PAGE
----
Marketing – by our definition – includes every touch-point with your customer. Why? Because every touch-point leaves an impression of your brand and your business on that customer, which directly impacts whether they will return and what they might tell others about you. If you are not thinking about the impression you are creating across the multiple touch-points, a customer’s experience starts to become inconsistent and fragmented. By contrast, get it right and you can gain customer loyalty, even when there are cheaper alternatives or bigger brands on the market.
When we talk about marketing, we’re not just referring to advertising and PR campaigns (sometimes fondly termed the ‘fluffy stuff’ of marketing). Marketing touch-points include your prices and promotions; your sales people; your customer service team; even your reputation as a place to work. This means your finance director, sales director, ops director, HR manager – in fact the whole board or senior team – need to be part of your approach to marketing now.
Thinking as a customer, we can all name times when a business has really got it right – creating a great customer experience end-to-end. More often than not it feels like someone has taken ownership and really cares about creating a great experience. This doesn’t just happen. Business leaders need to identify what is of value to their customer, what a great experience means for them, and then make it happen. This is far from easy. I’ve been in enough big corporations to see how the distance grows between those making the decisions and those on the front line interacting with customers. Prices are put up beyond customer value, call centres are outsourced offshore; inch by inch we can all lose sight of the all-important customer.
The thing is, a small number of large businesses are pioneering the way and driving up our expectations as customers with great and memorable customer experiences. Zappos is becoming a famous example, Dell turned their customer service around to make it a core part of their USP, and the likes of Natwest have built their competitive advantage around having local branches that customers can actually call.
The wonderful thing is that as part of an entrepreneurial SME or start-up you have the power to connect with customers and build a great experience without the shackles of bureaucracy that the big boys have to break through. Define what great means for your customer now; make it part of the foundations of your brand and it will help you drive that growth as well as maintain it.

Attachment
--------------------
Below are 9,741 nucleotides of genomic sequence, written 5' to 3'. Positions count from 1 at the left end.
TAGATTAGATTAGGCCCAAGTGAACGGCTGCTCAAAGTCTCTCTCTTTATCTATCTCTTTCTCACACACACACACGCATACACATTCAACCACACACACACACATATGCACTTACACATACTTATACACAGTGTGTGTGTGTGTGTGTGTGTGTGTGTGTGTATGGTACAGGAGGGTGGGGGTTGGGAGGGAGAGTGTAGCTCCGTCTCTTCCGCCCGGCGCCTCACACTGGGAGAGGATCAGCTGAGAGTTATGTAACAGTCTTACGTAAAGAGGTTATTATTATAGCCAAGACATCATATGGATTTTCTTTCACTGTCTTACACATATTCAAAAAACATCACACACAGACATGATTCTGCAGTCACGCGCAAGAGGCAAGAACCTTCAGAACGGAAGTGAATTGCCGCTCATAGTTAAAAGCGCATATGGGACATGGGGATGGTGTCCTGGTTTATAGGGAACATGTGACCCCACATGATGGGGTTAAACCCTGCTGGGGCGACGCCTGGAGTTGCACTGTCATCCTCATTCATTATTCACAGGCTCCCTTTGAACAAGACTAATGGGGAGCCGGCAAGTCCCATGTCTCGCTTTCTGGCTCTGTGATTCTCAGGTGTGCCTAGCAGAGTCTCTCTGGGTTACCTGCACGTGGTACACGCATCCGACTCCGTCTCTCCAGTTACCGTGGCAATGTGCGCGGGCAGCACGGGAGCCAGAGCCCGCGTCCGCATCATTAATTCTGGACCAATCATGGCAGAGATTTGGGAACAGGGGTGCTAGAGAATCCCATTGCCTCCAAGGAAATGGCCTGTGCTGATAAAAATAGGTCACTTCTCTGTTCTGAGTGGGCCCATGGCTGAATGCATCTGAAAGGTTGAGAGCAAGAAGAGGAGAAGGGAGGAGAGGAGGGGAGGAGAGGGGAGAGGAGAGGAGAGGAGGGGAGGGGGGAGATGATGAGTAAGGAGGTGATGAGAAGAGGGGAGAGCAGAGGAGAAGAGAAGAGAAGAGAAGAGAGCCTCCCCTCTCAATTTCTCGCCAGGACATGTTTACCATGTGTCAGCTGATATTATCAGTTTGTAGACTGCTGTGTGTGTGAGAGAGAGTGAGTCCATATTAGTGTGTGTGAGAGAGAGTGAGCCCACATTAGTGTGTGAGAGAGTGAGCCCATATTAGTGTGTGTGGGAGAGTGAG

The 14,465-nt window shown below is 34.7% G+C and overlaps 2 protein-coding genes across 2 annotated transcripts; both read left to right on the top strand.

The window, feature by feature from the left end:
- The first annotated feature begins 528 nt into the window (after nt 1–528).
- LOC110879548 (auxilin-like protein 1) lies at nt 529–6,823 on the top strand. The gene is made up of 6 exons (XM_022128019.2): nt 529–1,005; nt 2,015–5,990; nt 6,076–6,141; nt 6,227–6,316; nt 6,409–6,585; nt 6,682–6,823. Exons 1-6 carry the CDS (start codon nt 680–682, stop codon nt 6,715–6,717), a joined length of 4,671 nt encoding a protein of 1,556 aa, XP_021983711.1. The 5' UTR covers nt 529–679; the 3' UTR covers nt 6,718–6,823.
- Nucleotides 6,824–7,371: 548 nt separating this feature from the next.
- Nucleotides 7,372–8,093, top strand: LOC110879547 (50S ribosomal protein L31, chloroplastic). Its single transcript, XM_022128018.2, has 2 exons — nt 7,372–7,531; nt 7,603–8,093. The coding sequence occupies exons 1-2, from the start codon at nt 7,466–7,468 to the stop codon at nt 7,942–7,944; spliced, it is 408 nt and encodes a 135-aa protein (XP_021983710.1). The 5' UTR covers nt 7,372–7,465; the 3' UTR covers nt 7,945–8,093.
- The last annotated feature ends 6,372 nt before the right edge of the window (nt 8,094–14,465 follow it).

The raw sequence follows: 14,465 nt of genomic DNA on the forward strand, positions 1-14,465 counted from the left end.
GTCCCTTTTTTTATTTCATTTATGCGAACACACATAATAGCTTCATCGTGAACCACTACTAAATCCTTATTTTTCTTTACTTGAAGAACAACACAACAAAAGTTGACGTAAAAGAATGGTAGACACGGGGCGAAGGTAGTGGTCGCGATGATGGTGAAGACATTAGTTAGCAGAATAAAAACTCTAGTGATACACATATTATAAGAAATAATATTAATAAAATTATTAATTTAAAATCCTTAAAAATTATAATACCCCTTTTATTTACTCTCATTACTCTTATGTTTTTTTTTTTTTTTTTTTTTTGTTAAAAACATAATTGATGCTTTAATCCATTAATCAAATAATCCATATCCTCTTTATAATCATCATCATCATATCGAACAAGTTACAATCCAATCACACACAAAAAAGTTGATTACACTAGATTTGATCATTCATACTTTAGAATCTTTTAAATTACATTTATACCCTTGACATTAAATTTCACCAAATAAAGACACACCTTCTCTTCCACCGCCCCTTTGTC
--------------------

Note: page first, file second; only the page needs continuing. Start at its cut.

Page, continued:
Know your core customer
Your whole team needs to have a clear picture of exactly who your customer is, so paint a picture of them using our profile tool here and bring it to life in your office so everyone know who your ‘someone’ is.
Embed your customer throughout your business
Major business decisions should be made by thinking from the perspective of your customer: where you sell, what you sell, how much it costs, how you reach them. Start thinking like this, bringing your key decisions back to your customer all of the time. Start talking like this in the boardroom and with your teams, then over time the whole business will be leading the customer agenda.
Work through your customer journey
Get all the key customer people in a room together – from sales, finance, marketing, HR, to customer services – and spend an hour working through the journey of your customer. Avoid any debate or discussion, just look at every touch-point as if you were the customer – from how they find you, research you, what their first encounter is like, and how they are interacted with post purchase. You’ll need a lot of post-it’s!! Whenever The Nurture Network does this with business teams, the ideas and observations for improvement (and often the shock at poor experiences) just keep flowing.
Run change like a project
None of the great ideas or improvements identified in your customer journey meeting will make it to your customer if they aren’t planned and prioritised as a project, with someone leading the way. Bucket the ideas into key areas of activity or business functions; prioritise those that will have the greatest impact and agree ownership for each project. Then align on timelines and review progress in your management meetings.
Empower a culture of ownership
Great customer experience, however well-defined and planned, can all fall down when someone drops the baton like the National Rail person in one of our earlier blogs here. It often comes down to the individual interacting with the customer, and as a business grows this is less likely to be the founding business team. All you can do is inspire the whole team to think about the customer too. From the CEO to the Sunday checkout clerk, everyone needs to take ownership of delivering a solution when things go wrong and an even better experience when they are going right. You want everyone in your team to stand up and say ‘I will fix that’ rather than pass the buck, and when the dust has settled think ‘how could I have made that even better?’
If you are interested in revolutionising your customer experience to drive the all-important thing called ‘loyalty’ that every high growth business wants, take a look at our workshops – you could even do this with the benefit of support from GrowthAccelerator. To find out more email firstname.lastname@example.org
Written by Christina Richardson, a business marketing specialist and founder of The Nurture Network: The on-demand marketing department for ambitious start-ups, and entrepreneurial SMEs – bringing great marketing people into your team just when you need them.